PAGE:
Louisville Family Audiology - Louisville, KY

Close up of drummer's hands playing a drum kit. Drums are very loud, the player should be wearing hearing protection.

Musicians are awesome! Their performances bring us so much happiness. But music is a lot more powerful when it’s loud, and that can be a hearing hazard. The musicians themselves are at an increased danger of hearing damage since they are exposed to loud music nearly every day.

As you grow older, you’ll still want to be able to enjoy your favorite music whether you’re a musician or not. For musicians, preserving their hearing is the key to an extended and successful career. For the rest of us, ear protection is the key to a lifetime of musical enjoyment and enrichment.

Sometimes it can be surprising how loud music can get

Most people would say that a jet engine is really loud.

But what about music? People may not be so quick to answer that question if you ask them if a violin or acoustic guitar is loud. Usually, when they hear the answer, they’re pretty surprised: that music is indeed loud! Your ears can even be harmed by classical music which can get to relatively high volumes.

A violin, for instance, can produce sounds well over 90 dB. A leaf blower is about this loud. To put that into context, the European Union regulations stipulate that any work environment louder than 85 dB requires the use of hearing protection.

And your hearing can be seriously compromised over time if you’re working with music every day, especially if you don’t use ear protection.

Can you safeguard your ears from noise damage?

Okay, musicians who want to keep their hearing for years to come need to safeguard their hearing. So what can musicians do to safeguard their ears and still take pleasure in the music they enjoy so much?

Here are a couple of tips:

  • Take breaks: Like any part of your body, your ears can become tired and may need to get a little rest. So give yourself “hearing breaks” frequently. In this way, noises won’t overpower and harm your ears. Duration is nearly as important as volume when it comes to hearing health. The difference between the perfect amount of stimulation and too much can come down to taking regular breaks.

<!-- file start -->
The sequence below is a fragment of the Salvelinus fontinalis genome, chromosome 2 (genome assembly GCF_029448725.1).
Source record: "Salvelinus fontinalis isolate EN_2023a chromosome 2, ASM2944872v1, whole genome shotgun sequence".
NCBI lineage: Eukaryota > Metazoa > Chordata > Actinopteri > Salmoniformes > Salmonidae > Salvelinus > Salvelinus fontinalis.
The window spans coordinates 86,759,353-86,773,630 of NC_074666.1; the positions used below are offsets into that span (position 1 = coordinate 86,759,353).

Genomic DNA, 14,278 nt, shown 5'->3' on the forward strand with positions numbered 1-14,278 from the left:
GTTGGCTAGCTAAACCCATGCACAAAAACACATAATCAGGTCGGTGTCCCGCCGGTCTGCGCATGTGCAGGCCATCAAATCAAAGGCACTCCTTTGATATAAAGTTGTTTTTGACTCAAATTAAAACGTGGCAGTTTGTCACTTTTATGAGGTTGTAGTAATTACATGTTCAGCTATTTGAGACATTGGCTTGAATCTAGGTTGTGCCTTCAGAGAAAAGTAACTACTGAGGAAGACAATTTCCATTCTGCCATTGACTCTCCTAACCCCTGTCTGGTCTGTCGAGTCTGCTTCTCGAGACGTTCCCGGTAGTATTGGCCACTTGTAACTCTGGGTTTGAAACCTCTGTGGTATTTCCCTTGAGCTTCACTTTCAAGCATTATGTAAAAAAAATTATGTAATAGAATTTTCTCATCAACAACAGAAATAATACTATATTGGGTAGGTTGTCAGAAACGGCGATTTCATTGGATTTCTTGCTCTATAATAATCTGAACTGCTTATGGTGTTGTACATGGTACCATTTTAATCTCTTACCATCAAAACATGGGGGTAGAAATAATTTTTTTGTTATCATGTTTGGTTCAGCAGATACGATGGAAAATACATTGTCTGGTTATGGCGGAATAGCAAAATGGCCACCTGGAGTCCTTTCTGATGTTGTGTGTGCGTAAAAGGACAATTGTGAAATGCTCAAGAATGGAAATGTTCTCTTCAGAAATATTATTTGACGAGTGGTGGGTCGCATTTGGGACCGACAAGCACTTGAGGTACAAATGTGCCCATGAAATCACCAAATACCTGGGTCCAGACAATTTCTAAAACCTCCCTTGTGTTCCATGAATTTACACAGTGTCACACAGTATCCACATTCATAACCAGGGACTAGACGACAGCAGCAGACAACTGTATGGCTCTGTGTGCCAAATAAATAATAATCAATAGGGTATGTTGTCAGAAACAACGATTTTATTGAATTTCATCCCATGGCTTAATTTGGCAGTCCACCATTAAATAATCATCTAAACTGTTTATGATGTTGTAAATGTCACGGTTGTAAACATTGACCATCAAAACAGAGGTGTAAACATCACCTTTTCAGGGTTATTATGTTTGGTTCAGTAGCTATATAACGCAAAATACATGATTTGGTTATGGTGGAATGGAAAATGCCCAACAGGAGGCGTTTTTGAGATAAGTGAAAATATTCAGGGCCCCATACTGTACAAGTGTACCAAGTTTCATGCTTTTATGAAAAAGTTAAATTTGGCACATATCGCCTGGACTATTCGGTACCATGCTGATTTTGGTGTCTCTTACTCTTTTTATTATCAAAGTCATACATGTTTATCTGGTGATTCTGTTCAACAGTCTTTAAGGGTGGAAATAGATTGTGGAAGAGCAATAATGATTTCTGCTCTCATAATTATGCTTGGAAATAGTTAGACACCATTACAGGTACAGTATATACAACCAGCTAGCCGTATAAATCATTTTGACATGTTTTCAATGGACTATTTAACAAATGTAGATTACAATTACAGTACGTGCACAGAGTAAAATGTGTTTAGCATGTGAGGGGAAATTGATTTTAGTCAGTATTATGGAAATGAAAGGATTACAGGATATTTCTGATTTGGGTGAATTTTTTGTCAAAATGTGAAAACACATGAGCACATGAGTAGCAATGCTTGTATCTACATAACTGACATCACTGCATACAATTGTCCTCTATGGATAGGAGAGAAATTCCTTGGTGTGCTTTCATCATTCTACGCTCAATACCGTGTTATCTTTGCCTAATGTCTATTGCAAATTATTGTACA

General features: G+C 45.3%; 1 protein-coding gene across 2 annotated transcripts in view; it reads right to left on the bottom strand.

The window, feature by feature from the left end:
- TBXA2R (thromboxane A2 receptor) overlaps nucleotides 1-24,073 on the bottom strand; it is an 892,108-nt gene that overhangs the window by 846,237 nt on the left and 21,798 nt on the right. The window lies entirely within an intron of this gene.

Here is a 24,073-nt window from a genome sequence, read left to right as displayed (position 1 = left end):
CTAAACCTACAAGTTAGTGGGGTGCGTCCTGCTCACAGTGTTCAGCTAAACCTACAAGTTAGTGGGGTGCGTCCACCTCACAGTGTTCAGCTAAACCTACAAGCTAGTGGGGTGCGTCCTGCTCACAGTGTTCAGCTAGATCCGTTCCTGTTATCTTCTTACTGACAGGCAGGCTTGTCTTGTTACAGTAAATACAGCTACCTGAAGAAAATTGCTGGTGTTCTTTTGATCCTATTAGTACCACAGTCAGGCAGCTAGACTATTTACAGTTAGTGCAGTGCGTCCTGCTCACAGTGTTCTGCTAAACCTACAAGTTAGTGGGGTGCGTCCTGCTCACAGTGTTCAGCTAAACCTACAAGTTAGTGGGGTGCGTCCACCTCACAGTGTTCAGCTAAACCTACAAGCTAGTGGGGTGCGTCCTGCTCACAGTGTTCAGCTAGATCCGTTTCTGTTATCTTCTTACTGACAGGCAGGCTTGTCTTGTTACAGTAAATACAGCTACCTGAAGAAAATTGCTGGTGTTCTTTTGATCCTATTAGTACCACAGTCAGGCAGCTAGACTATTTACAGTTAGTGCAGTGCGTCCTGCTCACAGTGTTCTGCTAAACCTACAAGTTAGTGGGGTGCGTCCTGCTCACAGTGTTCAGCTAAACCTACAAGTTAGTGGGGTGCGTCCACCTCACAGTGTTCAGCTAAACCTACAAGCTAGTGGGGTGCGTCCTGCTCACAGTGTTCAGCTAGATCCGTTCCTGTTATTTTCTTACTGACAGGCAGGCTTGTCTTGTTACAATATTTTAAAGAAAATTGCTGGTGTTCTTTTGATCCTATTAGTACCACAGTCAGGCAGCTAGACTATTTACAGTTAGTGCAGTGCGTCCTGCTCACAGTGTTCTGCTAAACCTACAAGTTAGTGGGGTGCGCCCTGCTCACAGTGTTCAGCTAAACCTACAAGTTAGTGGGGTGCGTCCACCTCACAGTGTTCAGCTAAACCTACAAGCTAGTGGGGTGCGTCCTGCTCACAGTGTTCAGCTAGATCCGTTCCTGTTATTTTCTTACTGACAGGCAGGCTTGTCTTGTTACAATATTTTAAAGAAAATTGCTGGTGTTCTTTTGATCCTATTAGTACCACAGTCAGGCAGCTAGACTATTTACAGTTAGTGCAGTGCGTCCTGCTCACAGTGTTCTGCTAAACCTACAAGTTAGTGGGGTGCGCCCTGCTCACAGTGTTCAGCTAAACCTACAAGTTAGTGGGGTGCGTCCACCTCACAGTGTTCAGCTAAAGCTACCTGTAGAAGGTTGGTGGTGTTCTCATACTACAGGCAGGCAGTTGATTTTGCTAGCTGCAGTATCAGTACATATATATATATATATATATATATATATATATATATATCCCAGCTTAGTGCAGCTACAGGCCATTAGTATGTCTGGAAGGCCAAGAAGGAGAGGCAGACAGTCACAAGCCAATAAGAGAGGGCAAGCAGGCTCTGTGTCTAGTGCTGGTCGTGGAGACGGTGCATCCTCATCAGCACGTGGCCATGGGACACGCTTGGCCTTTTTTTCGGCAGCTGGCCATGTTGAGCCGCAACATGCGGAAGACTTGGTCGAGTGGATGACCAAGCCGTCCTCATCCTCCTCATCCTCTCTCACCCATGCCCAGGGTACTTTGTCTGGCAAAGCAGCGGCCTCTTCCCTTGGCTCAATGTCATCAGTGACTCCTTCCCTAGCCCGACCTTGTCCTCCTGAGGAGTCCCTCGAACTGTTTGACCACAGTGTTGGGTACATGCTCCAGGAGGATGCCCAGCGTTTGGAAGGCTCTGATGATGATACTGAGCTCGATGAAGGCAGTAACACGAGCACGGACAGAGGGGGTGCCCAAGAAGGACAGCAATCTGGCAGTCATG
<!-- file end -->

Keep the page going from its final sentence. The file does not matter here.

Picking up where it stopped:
• Track your volume: Everybody knows the old saying “knowledge is power”. So it makes sense that you should always know what volume of sound you’re subjecting your ears to. Keeping track of the volume on amps and PA systems is part of it. But you can also monitor day-to-day volume levels of external noises using a volume meter app that you can download on your cellphone. You will want to make some changes if the meter regularly detects volumes above 85 dB.

hearing protection is important

Using hearing protection is the single most effective way to safeguard your hearing. A lot of musicians are concerned that ear protection will muffle the sound and impact its overall sound quality. But depending on what type of hearing protection you use, that may not always be accurate.

  • Ear plugs made mainly for musicians: Disposable earplugs are something that’s probably very familiar to most individuals. They’re fairly good at blocking a lot of sound although they sometimes don’t fit comfortably. They’re not difficult to get, aren’t expensive, and can be disposed of easily. And they aren’t best suited for musicians. However, by paying a little more, you can buy high-quality earplugs designed specifically for musicians. These earplugs use fancy manufacturing processes (mostly they’re made out of very distinct materials and are designed to fit comfortably in the ear) to maintain audio fidelity while diminishing the noise you experience by about 20dB. This option is perfect for musicians who need a light to moderate amount of protection (and who don’t have a lot of money to invest in earplugs, or are likely to misplace them).
  • Electronic earplugs: Electronic earplugs work in pretty much the same way as high-quality, non-electronic earplugs. Most of the sound will be blocked by the earplug itself. But the earplug itself will pipe in the sound you hear. This option is perfect for people who work in particularly noisy settings, and who are looking for more options when it comes to controlling volume.
  • In-ear monitors: Most music is electronic now, or at least amplified by electronics. An in-ear monitor takes those electronic signals and sends them directly to a device placed inside of your ear (called an in-ear monitor). It’s like a special little speaker for your ear, and most monitors can block out sound from the outside environment (thanks to a fairly tight fit and special design). So you regulate the volume level and are able to hear sound accurately and clearly. In-ear monitors are beneficial for those who work chiefly with electronically amplified instruments.

Safeguard your career by protecting your hearing

It’s never too late to take measures to safeguard your ears, but it’s definitely a good idea to start sooner rather than later. With solutions available at just about every price point, there are easy ways for everybody to safeguard their hearing and their future. Don’t forget that you’re investing in your career by utilizing hearing protection for musicians. It’s one way to be certain you’ll be making amazing music for many years (maybe even decades) to come!

Don’t really know where to start? Call us today, we can help!

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The site information is for educational and informational purposes only and does not constitute medical advice. To receive personalized advice or treatment, schedule an appointment.
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